Another way of putting this is that the blog is a particularly well-suited tool for the libertarian, and, if not an ill-suited tool, at least not a very useful tool for the liberal. Why? Because the libertarian’s wet dream is to live in a world of empowered, expressive adults (those who acknowledge that it is up to each individual to know what’s good for themselves, even when it’s “obvious” that there are those who don’t). The liberal wet dream is to live in a caste society of parents (those who know what’s good for everyone else) and children (victims who don’t, and can’t possibly, know what’s good for themselves). Why anyone would want to be a “child” (or a “parent”!) is beyond me.

    Sorry for the long quote. There is more “setup” to this passage if you follow the link. Great insight!

  • >Patricia Says:

    >February 27th, 2006 at 2:22 am
    >Question authority.

    >But now “authority” is the left.

    Republicans control all three branches of the federal government.

    “Hardball” had a panel last week of Tucker Carlson, Joe Scarborough, and Rita Cosby. “Meet the Press” had a guest list yesterday of Arnold Schwarzenegger, John Warner and Peter King.

    Perhaps you like to think of Republicans as the underdog, but that view doesn’t have much in common with what is going on in the world.

  • dick


    That set of circumstances is so unusual that it bears looking into. The normal practice is that if you have a conservative guest then you have to balance that with a liberal at the same panel to discuss while if you have a liberal guest he is there alone. The other normal practice is that when you introduce the conservative guest, you emphasize that he is a conservative or if you mention an organization or think tank you emphasize that it is conservative; for a liberal guest you mention his job (congressman or senator or professor) without mentioning his being a liberal and the same goes for your organizations which are either not classified or are classified as non-partisan. That is still what is going on in the most of the media world. Liberals don’t notice because that seems right and proper to them; we conservatives have known this and complained for decades.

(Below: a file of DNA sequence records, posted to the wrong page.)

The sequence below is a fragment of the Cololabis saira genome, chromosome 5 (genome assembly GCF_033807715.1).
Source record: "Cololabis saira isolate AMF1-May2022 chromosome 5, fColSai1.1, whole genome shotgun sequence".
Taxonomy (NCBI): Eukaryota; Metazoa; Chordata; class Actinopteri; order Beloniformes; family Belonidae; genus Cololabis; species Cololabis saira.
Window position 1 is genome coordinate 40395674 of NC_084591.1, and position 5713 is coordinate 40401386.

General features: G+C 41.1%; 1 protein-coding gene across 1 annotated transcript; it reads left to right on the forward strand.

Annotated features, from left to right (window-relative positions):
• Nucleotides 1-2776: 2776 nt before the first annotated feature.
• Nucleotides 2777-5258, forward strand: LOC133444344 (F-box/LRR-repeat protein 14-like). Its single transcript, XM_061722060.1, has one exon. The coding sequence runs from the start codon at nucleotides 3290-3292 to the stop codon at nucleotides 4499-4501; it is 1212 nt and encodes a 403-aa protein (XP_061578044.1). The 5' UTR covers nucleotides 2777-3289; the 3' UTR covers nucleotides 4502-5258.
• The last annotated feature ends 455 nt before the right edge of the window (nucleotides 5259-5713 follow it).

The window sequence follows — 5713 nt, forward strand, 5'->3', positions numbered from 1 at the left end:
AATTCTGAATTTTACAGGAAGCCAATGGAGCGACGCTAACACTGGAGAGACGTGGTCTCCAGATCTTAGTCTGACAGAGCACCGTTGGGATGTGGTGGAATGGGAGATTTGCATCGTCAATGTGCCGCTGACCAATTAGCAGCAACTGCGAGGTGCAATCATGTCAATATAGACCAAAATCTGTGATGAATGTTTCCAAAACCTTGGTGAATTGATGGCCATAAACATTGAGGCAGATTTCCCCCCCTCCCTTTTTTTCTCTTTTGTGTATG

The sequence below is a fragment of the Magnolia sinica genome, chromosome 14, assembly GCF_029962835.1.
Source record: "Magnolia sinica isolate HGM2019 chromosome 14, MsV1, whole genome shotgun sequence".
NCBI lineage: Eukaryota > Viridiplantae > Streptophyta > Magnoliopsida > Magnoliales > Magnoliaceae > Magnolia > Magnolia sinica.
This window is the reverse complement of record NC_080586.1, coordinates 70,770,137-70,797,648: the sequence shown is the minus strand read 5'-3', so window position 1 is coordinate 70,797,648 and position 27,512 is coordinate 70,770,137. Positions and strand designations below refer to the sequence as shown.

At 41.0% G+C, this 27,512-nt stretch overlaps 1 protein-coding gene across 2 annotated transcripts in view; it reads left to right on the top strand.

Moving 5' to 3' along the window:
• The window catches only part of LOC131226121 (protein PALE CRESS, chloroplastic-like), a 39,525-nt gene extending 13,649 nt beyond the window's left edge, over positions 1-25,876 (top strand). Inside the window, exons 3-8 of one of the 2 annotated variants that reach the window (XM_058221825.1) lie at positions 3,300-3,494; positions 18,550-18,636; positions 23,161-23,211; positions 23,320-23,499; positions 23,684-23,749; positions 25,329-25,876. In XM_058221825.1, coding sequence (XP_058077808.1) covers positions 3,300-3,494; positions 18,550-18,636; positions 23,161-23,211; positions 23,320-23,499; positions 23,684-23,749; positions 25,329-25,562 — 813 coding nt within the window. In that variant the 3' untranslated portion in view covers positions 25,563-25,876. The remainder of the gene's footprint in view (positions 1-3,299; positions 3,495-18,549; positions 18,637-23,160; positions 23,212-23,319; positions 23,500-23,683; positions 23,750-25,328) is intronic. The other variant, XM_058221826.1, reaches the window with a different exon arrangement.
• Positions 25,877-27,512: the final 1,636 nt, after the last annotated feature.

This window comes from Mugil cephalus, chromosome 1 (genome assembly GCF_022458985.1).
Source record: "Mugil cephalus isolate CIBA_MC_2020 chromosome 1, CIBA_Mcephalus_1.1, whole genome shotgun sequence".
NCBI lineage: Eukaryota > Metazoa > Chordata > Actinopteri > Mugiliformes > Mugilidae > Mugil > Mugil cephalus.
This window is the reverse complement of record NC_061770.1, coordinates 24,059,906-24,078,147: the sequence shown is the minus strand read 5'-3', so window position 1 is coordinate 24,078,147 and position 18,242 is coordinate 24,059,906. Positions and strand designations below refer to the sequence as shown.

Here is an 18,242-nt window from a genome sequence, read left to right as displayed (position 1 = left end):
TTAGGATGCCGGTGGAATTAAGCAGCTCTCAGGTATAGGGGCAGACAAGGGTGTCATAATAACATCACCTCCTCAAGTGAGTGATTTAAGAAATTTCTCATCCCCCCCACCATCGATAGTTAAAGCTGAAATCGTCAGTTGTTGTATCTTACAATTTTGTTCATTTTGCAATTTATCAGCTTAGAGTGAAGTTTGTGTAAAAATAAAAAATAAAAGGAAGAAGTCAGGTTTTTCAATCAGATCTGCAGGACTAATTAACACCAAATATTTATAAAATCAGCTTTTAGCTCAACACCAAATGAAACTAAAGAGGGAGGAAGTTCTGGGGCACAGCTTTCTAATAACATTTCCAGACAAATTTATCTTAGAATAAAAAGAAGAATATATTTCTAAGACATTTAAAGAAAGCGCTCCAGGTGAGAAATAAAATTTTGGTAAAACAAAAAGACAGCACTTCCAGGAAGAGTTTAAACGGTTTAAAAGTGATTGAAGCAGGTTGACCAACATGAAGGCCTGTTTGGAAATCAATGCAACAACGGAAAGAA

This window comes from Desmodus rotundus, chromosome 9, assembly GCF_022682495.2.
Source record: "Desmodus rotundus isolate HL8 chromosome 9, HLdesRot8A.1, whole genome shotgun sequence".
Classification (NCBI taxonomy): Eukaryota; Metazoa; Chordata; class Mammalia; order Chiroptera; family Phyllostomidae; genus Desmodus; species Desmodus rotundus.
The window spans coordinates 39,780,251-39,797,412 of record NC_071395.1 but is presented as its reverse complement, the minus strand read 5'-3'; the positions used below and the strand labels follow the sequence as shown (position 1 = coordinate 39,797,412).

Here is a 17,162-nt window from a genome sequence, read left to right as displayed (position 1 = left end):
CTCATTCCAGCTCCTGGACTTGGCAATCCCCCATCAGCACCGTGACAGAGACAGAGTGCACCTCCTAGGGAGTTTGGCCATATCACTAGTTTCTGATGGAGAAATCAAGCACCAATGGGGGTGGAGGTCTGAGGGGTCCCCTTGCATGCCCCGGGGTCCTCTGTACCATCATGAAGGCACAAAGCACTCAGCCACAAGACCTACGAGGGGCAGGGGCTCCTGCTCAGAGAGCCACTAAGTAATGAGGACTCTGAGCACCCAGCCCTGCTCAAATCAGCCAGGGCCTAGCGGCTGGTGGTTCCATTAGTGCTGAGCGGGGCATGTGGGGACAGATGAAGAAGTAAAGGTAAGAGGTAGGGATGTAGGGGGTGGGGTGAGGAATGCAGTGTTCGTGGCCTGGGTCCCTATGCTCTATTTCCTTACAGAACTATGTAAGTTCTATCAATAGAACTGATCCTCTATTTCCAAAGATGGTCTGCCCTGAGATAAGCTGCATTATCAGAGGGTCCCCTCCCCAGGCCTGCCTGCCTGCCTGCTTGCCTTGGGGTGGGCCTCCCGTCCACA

The funny part is that the more partisan the liberal media becomes, the more seats the republicans win; then we hear all about how the media is owned by the conservatives and their lackies with rles and positions coming straight from Karl Rove and the liberals actually say this with a straight face!!

  • “The real problem for the Dems is that their 60s goals that were good have been implemented, and accepted by the Reps.”

    So true–all the goals I fought for as a young liberal have been largely achieved. And trying to convince Americans to vote for Dems by telling them that they are bad people simply will not work.

    And Bold Eric,
    The media and education and popular entertainment are all dominated by the left.

  • dick –

    It isn’t “so unusual” for “Hardball” to have a panel consisting of Tucker Carlson, Rita Cosby and Joe Scarborough. They have done it before.

    “Meet the Press” also had more conservatives than liberals the week before Sunday.

    Patricia –

    How many liberal TV talk show hosts can you name who regularly give their opinions like Bill O’Reilly, Tucker Carlson, and Joe Scarborough?

  • It’s worth remembering that libertarians had a far stronger incentive to make use of the Internet than either liberals or conservatives because they had so little presence in the established media. People who already had powerful tools like TV networks, talk radio or major newspapers on their side were much less likely to see the then-obscure new medium of blogging as important. After all, what effect could a personal web site ever have on the likes of CBS?